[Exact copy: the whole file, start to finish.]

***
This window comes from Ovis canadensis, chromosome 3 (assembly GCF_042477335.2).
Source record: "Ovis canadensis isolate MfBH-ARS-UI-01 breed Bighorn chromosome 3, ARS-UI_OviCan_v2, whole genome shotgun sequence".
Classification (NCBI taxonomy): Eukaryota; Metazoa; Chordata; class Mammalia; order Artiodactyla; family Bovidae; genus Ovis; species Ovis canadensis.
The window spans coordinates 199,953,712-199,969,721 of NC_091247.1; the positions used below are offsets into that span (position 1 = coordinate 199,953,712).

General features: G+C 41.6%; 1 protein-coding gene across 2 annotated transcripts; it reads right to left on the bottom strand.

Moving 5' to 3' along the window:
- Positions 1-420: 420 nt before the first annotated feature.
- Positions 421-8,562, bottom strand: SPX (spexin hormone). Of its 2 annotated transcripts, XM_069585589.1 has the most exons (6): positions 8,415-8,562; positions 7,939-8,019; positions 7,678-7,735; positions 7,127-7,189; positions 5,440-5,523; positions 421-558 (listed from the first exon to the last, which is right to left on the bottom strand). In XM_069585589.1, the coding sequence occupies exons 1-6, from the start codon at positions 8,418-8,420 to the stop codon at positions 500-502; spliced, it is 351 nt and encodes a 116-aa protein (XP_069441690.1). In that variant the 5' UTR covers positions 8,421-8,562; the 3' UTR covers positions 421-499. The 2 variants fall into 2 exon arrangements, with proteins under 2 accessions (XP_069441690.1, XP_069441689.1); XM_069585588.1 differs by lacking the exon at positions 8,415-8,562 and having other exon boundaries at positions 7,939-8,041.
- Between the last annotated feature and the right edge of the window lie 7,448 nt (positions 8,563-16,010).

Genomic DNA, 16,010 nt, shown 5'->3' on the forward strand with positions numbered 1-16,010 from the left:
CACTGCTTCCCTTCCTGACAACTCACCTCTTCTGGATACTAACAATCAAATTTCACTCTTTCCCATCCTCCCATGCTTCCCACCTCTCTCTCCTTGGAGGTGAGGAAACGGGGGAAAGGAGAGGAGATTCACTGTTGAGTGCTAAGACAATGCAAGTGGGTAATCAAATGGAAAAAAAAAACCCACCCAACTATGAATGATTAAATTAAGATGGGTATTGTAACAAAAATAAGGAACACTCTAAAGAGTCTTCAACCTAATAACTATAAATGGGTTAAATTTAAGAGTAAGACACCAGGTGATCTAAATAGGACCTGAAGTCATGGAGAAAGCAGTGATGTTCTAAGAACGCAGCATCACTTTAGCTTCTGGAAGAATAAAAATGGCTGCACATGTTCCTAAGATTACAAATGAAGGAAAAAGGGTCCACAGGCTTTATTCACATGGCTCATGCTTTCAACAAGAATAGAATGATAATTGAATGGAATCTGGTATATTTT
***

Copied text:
This window comes from Ovis canadensis, chromosome 3 (assembly GCF_042477335.2).
Source record: "Ovis canadensis isolate MfBH-ARS-UI-01 breed Bighorn chromosome 3, ARS-UI_OviCan_v2, whole genome shotgun sequence".
Classification (NCBI taxonomy): Eukaryota; Metazoa; Chordata; class Mammalia; order Artiodactyla; family Bovidae; genus Ovis; species Ovis canadensis.
The window spans coordinates 199,953,712-199,969,721 of NC_091247.1; the positions used below are offsets into that span (position 1 = coordinate 199,953,712).

General features: G+C 41.6%; 1 protein-coding gene across 2 annotated transcripts; it reads right to left on the bottom strand.

Moving 5' to 3' along the window:
- Positions 1-420: 420 nt before the first annotated feature.
- Positions 421-8,562, bottom strand: SPX (spexin hormone). Of its 2 annotated transcripts, XM_069585589.1 has the most exons (6): positions 8,415-8,562; positions 7,939-8,019; positions 7,678-7,735; positions 7,127-7,189; positions 5,440-5,523; positions 421-558 (listed from the first exon to the last, which is right to left on the bottom strand). In XM_069585589.1, the coding sequence occupies exons 1-6, from the start codon at positions 8,418-8,420 to the stop codon at positions 500-502; spliced, it is 351 nt and encodes a 116-aa protein (XP_069441690.1). In that variant the 5' UTR covers positions 8,421-8,562; the 3' UTR covers positions 421-499. The 2 variants fall into 2 exon arrangements, with proteins under 2 accessions (XP_069441690.1, XP_069441689.1); XM_069585588.1 differs by lacking the exon at positions 8,415-8,562 and having other exon boundaries at positions 7,939-8,041.
- Between the last annotated feature and the right edge of the window lie 7,448 nt (positions 8,563-16,010).

Genomic DNA, 16,010 nt, shown 5'->3' on the forward strand with positions numbered 1-16,010 from the left:
CACTGCTTCCCTTCCTGACAACTCACCTCTTCTGGATACTAACAATCAAATTTCACTCTTTCCCATCCTCCCATGCTTCCCACCTCTCTCTCCTTGGAGGTGAGGAAACGGGGGAAAGGAGAGGAGATTCACTGTTGAGTGCTAAGACAATGCAAGTGGGTAATCAAATGGAAAAAAAAAACCCACCCAACTATGAATGATTAAATTAAGATGGGTATTGTAACAAAAATAAGGAACACTCTAAAGAGTCTTCAACCTAATAACTATAAATGGGTTAAATTTAAGAGTAAGACACCAGGTGATCTAAATAGGACCTGAAGTCATGGAGAAAGCAGTGATGTTCTAAGAACGCAGCATCACTTTAGCTTCTGGAAGAATAAAAATGGCTGCACATGTTCCTAAGATTACAAATGAAGGAAAAAGGGTCCACAGGCTTTATTCACATGGCTCATGCTTTCAACAAGAATAGAATGATAATTGAATGGAATCTGGTATATTTT